Police and judiciary fail to protect women

The Gulf Centre for Human Rights (GCHR) is seriously concerned over reports that an intelligence employee stalked and murdered a woman in Kuwait with impunity. GCHR also calls for the authorities to revise the sections of the Kuwaiti Penal Code related to so-called “honour crimes”, and provide full protection to women under the law.

In Kuwait, Twitter has been dominated by two hashtags (#Mourning_Women and #Killling_ Crime_Sabah_AlSalem) after 32-year-old Farah Hamza Akbar, the mother of two young daughters, was murdered by a man who had been stalking her for many months. She was not provided any protection whatsoever by the security authorities and the judicial system.

The murderer, Fahd Subhi, spotted the victim for the first time in a public park, and continued to monitor her without her knowledge and was able to access her personal data and her home address using her vehicle number. Then he kept watching and disturbing her.

In January 2021, the victim registered a kidnapping case against him which was investigated. The case was referred to the court, which has not yet issued a ruling in the case.

In February 2021, the victim filed another complaint against her stalker, accusing him of attempted murder after he blocked her path and threatened her, and the case was investigated, following which he was detained for 10 days and later released on bail.

Despite all this, the murderer insisted on pursuing Akbar everywhere she went to force her to waive the kidnapping case, and was able to put a tracking device in her car, so that he could always know her whereabouts.

After that, he confronted her twice, once while Akbar was with her aunt, when he seized her mobile phone, broke it and threatened her with death if she did not drop the kidnapping case. This was followed by his interception of her at a bank, where he severely beat her in order to try to pressure her to drop the two cases she had brought against him, but she refused.

Her sister, Dana Hamza Akbar, who is a lawyer, spoke in a video about the  apathy that her sister faced from the police, despite her attempt to portray the danger threatening her sister’s life and her visits to police stations to no avail. She added, “Several times I informed the prosecutor, Ahmed Al-Ajiri, that the young man would assassinate us.” But despite this, he was released on bail.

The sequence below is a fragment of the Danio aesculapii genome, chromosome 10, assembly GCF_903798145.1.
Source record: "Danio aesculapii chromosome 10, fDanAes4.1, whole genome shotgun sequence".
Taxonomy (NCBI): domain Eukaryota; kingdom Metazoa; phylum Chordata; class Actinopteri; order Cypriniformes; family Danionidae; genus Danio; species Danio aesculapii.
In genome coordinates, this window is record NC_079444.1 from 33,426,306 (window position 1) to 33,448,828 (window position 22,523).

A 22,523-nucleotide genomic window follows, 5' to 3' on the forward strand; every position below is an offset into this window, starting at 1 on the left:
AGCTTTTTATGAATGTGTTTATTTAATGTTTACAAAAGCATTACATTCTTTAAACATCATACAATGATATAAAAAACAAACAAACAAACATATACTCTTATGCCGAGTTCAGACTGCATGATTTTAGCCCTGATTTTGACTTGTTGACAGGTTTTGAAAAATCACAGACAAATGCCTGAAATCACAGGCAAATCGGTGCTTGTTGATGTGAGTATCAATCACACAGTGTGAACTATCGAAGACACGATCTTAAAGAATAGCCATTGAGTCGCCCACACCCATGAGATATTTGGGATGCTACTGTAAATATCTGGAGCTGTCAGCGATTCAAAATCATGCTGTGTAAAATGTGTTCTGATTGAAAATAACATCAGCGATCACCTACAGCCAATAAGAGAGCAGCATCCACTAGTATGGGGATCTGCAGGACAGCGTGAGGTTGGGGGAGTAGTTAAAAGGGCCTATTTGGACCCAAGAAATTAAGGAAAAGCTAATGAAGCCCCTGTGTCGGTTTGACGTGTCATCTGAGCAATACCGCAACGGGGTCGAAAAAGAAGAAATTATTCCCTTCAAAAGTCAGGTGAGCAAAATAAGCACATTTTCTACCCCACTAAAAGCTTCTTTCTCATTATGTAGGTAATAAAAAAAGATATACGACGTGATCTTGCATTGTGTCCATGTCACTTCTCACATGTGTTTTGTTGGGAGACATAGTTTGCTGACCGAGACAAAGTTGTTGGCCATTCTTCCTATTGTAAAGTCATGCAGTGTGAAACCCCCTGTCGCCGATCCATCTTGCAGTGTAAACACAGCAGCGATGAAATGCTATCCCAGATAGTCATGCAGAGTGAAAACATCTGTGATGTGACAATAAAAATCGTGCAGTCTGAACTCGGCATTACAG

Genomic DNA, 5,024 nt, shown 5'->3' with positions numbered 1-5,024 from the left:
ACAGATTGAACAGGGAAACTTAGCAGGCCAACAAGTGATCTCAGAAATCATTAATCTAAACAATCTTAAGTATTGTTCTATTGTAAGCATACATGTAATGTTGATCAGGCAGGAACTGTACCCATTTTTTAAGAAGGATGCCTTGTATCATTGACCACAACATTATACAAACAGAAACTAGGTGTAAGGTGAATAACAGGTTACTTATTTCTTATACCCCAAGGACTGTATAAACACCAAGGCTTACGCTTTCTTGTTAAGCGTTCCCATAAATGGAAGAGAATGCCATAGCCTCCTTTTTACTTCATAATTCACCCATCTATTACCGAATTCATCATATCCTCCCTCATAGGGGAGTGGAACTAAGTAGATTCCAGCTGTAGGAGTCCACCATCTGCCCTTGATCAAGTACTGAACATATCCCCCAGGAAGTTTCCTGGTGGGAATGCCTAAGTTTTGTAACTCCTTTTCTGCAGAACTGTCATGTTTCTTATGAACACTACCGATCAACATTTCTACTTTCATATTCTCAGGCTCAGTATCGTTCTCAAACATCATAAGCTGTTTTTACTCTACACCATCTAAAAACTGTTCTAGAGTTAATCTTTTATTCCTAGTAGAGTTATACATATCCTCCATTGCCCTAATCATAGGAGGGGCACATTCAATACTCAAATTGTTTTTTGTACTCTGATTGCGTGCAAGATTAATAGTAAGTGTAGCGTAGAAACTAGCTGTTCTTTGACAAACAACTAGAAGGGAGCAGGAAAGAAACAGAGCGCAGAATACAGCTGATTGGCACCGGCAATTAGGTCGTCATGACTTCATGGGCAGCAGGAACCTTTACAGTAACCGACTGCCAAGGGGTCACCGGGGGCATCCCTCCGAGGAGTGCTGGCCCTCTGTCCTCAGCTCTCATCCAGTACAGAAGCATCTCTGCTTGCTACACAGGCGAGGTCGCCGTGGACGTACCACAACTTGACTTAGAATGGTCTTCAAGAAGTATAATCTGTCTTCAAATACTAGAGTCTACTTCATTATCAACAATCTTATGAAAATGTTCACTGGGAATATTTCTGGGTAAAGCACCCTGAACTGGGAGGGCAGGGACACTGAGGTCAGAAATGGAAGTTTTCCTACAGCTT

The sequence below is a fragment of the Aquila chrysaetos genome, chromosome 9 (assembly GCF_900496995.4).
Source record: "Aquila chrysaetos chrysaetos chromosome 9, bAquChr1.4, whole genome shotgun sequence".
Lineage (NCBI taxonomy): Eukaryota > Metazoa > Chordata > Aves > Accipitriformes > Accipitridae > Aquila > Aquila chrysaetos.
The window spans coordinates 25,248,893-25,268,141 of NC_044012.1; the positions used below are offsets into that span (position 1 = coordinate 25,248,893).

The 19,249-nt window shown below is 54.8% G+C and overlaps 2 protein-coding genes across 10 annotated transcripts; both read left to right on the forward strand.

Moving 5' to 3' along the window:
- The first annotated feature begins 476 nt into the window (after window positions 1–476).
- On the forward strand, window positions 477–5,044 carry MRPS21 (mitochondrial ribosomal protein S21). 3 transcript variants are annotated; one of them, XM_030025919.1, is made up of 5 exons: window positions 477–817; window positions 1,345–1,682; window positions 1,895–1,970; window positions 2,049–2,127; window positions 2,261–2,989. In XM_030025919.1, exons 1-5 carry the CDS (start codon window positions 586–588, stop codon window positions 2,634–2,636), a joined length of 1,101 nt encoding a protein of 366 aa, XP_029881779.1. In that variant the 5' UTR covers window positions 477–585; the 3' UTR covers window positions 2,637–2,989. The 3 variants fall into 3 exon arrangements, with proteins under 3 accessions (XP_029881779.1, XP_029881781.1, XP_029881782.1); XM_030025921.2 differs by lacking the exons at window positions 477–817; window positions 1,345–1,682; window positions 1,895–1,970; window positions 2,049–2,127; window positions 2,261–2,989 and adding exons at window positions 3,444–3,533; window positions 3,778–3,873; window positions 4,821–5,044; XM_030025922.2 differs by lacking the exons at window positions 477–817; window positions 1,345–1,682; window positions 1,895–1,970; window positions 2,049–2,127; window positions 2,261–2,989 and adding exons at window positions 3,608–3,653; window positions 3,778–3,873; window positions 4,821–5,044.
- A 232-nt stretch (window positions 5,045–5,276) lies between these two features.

Reliable local sources confirmed that the 30-year-old killer was working in the intelligence service at the time of his crime, despite the presence of more than 40 criminal cases against him, due to the protection he was receiving from an influential government official.

On 25 April 2021, the Public Prosecution charged Al-Ajiri with premeditated murder and coerced kidnapping and demanded that the maximum penalty be applied, and confirmed that the case was being sent to court to expedite a ruling.

On 22 April 2021, many citizens – most of them women – gathered in Al-Irada Square demanding the provision of all forms of protection for women in Kuwait, and the abolition of Article 153 of the Kuwaiti Penal Code related to so-called “honour crimes”, in which the legislation permits the killing of a woman by her husband. The maximum sentence is three years in prison and a fine of up to 225 dinars (USD$748), or one of those two punishments.

GCHR shares the grief of the family of the victim, Farah Hamza Akbar, and declares full solidarity with them in their demand for justice for their daughter. The Kuwaiti government should put in place a comprehensive programme that guarantees the protection of Kuwaiti women in a way that ensures that they play their full role in society in order to build a safe and prosperous future for all citizens without exception. 


Source: Gulf Center of Human Rights

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